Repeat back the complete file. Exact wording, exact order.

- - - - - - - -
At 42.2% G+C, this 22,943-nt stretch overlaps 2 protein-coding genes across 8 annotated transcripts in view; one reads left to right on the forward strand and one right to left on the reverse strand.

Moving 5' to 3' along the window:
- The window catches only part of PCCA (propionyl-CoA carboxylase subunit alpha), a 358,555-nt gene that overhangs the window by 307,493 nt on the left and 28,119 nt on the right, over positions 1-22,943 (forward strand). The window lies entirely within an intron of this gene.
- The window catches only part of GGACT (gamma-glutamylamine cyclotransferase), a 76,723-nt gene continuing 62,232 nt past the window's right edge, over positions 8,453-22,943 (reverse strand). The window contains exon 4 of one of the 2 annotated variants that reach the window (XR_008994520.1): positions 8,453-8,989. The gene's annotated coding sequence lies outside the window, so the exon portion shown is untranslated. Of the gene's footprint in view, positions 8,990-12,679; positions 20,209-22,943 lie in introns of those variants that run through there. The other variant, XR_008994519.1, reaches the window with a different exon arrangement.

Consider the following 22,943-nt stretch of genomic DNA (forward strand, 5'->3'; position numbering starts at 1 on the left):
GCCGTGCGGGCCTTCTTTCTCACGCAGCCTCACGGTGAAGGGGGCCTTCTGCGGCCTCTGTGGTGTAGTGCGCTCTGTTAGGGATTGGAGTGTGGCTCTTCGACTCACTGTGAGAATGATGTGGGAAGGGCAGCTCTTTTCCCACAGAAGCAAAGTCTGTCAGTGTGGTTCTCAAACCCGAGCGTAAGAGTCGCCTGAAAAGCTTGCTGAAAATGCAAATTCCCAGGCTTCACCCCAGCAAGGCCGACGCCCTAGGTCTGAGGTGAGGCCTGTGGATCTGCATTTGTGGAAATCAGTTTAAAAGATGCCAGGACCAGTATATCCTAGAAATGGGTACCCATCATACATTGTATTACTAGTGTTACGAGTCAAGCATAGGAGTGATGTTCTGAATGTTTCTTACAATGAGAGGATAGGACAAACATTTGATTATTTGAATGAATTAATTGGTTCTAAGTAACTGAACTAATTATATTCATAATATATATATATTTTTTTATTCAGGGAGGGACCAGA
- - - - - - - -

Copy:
At 42.2% G+C, this 22,943-nt stretch overlaps 2 protein-coding genes across 8 annotated transcripts in view; one reads left to right on the forward strand and one right to left on the reverse strand.

Moving 5' to 3' along the window:
- The window catches only part of PCCA (propionyl-CoA carboxylase subunit alpha), a 358,555-nt gene that overhangs the window by 307,493 nt on the left and 28,119 nt on the right, over positions 1-22,943 (forward strand). The window lies entirely within an intron of this gene.
- The window catches only part of GGACT (gamma-glutamylamine cyclotransferase), a 76,723-nt gene continuing 62,232 nt past the window's right edge, over positions 8,453-22,943 (reverse strand). The window contains exon 4 of one of the 2 annotated variants that reach the window (XR_008994520.1): positions 8,453-8,989. The gene's annotated coding sequence lies outside the window, so the exon portion shown is untranslated. Of the gene's footprint in view, positions 8,990-12,679; positions 20,209-22,943 lie in introns of those variants that run through there. The other variant, XR_008994519.1, reaches the window with a different exon arrangement.

Consider the following 22,943-nt stretch of genomic DNA (forward strand, 5'->3'; position numbering starts at 1 on the left):
GCCGTGCGGGCCTTCTTTCTCACGCAGCCTCACGGTGAAGGGGGCCTTCTGCGGCCTCTGTGGTGTAGTGCGCTCTGTTAGGGATTGGAGTGTGGCTCTTCGACTCACTGTGAGAATGATGTGGGAAGGGCAGCTCTTTTCCCACAGAAGCAAAGTCTGTCAGTGTGGTTCTCAAACCCGAGCGTAAGAGTCGCCTGAAAAGCTTGCTGAAAATGCAAATTCCCAGGCTTCACCCCAGCAAGGCCGACGCCCTAGGTCTGAGGTGAGGCCTGTGGATCTGCATTTGTGGAAATCAGTTTAAAAGATGCCAGGACCAGTATATCCTAGAAATGGGTACCCATCATACATTGTATTACTAGTGTTACGAGTCAAGCATAGGAGTGATGTTCTGAATGTTTCTTACAATGAGAGGATAGGACAAACATTTGATTATTTGAATGAATTAATTGGTTCTAAGTAACTGAACTAATTATATTCATAATATATATATATTTTTTTATTCAGGGAGGGACCAGA